I might do some G-Tech testing tomorrow.
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Old 03-12-2006, 05:17 PM   #17
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Test conditions: 56deg F, heavy humidity, and damp pavement.

Got 144WHP on two different passes. 3WHP less than I usually get at 42deg F in the dry. I also got plenty of 137WHP passes.

I'd say they're still on par with the NGK laser platinum plugs. We'll see how the fuel economy compares in a few days.
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Old 03-12-2006, 05:59 PM   #18
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Default Re: (hondapwr)

which gtech do you have? the rr or ss? how do u like it?
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Old 03-13-2006, 06:36 PM   #19
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Default Re: NGK Iridium plugs - Warning (hondapwr)

thanks for the heads up Click the image to open in full size.
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Old 03-13-2006, 07:25 PM   #20
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Default Re: NGK Iridium plugs - Warning (hondapwr)




Modified by CardDealer at 2:48 PM 11/16/2006
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Old 03-14-2006, 02:41 PM   #21
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Default Re: NGK Iridium plugs - Warning (schlit)

Thanks for the plug pics. I wasn't too happy with the NGK V-Power plugs in my B16. I think I'll stick with the Iridium plugs for awhile even though they're an amazing pain in the a$$ to gap. And yes, you should gap the Iridium plugs if they're off spec according to NGK.

NGK told me that the laser platinum plugs are still the best on the market for longevity, but as you said "it's not like the plugs on our cars are hard to replace".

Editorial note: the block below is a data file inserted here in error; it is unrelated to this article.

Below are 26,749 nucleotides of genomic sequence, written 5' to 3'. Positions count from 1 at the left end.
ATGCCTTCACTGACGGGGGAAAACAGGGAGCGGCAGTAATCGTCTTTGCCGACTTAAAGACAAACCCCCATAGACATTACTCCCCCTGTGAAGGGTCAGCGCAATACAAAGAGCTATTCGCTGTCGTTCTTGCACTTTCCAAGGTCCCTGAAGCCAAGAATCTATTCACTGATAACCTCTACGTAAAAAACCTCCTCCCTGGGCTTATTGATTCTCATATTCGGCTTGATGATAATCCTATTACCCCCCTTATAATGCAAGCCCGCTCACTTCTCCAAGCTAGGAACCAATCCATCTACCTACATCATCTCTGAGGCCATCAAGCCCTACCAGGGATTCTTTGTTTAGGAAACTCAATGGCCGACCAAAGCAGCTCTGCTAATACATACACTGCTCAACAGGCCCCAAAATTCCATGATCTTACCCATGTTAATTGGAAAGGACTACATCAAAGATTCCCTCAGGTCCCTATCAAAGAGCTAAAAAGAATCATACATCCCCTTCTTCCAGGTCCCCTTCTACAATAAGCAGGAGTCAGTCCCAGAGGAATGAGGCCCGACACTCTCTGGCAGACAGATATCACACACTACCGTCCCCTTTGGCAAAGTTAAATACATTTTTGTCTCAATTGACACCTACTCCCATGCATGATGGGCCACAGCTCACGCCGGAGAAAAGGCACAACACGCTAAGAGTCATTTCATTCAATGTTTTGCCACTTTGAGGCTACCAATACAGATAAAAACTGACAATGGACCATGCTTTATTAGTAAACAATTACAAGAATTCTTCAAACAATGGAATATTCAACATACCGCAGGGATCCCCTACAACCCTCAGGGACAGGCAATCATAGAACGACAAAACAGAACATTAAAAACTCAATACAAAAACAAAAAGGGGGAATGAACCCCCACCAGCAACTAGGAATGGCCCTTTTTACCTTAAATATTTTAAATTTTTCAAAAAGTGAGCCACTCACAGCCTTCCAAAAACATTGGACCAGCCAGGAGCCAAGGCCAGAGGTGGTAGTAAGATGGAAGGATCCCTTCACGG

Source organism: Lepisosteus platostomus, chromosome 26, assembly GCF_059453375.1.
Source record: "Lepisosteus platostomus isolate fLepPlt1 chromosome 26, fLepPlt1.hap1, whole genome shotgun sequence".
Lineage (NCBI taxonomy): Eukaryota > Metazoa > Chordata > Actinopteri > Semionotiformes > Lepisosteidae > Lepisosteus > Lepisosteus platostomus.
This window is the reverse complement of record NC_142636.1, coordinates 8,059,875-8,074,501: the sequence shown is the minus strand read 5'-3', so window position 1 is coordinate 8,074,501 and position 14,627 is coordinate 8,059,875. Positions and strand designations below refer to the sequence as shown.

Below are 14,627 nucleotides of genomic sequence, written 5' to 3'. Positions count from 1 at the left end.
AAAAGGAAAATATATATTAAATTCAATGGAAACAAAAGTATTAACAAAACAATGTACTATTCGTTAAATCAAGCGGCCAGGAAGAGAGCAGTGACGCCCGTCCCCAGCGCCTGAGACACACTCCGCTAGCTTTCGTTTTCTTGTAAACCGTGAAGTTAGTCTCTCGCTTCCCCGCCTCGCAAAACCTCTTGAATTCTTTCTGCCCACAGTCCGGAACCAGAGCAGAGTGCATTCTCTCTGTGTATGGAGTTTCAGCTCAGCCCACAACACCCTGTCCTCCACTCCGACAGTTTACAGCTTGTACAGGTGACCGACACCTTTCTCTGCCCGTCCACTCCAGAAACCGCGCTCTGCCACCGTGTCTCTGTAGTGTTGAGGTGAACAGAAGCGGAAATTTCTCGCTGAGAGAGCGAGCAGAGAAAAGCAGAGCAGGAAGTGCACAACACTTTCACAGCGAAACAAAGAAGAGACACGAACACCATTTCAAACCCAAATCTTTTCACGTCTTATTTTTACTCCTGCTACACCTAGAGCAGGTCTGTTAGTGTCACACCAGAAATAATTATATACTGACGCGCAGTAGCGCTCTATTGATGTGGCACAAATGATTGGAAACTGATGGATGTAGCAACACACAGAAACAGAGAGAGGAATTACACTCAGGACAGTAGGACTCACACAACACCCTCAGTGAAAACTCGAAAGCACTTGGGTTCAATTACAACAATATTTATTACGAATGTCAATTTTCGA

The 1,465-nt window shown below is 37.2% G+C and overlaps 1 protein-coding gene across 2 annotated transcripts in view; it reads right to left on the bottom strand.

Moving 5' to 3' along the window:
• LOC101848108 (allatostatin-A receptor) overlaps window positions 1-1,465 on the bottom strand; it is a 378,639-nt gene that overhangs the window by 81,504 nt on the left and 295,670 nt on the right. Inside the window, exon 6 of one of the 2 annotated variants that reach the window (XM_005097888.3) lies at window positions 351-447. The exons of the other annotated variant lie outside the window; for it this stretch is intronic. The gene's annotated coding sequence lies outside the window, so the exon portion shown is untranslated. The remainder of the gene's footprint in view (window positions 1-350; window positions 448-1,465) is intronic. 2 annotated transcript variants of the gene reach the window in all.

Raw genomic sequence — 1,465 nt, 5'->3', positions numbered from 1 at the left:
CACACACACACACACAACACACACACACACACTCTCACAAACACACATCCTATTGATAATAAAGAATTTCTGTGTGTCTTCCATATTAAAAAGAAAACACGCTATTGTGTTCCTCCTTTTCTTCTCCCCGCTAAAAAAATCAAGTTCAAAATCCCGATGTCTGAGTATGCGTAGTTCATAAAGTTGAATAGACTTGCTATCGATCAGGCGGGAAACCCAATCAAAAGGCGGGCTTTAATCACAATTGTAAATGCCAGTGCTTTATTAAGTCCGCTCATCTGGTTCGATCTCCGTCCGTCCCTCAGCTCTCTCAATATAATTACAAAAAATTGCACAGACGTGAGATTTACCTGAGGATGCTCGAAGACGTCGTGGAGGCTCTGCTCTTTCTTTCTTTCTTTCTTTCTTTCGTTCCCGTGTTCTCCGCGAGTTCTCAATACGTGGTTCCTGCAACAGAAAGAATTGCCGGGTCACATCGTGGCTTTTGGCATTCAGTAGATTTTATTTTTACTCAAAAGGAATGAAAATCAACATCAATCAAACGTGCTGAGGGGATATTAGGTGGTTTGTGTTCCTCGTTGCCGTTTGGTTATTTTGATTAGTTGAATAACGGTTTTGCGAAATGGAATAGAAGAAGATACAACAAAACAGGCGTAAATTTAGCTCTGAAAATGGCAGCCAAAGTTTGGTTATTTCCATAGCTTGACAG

As for the other question about my G-Tech meter, I have a very early model that looks like a radar detector. (Has a picture of a scruffy haired guy with a supra on the box)

I filled up my tank today and calculated the MPG. It's about the same as it was with the old plugs (25MPG).
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Old 03-14-2006, 04:10 PM   #22
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yea i heard you werent supposed to gap them, but i could be wrong
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Old 05-10-2006, 06:58 PM   #23
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Default Re: (SicilianSpeed42)

Quote:
Originally Posted by SicilianSpeed42

Click the image to open in full size. Yeah Gold is the most conductive metal....just too dang expensive to make wires from
they used silver in fort knox during a war because copper wasnt available at the time.
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Old 05-10-2006, 07:10 PM   #24
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Default Re: (SicilianSpeed42)

wrong..silver, copper, gold just as turboem1 said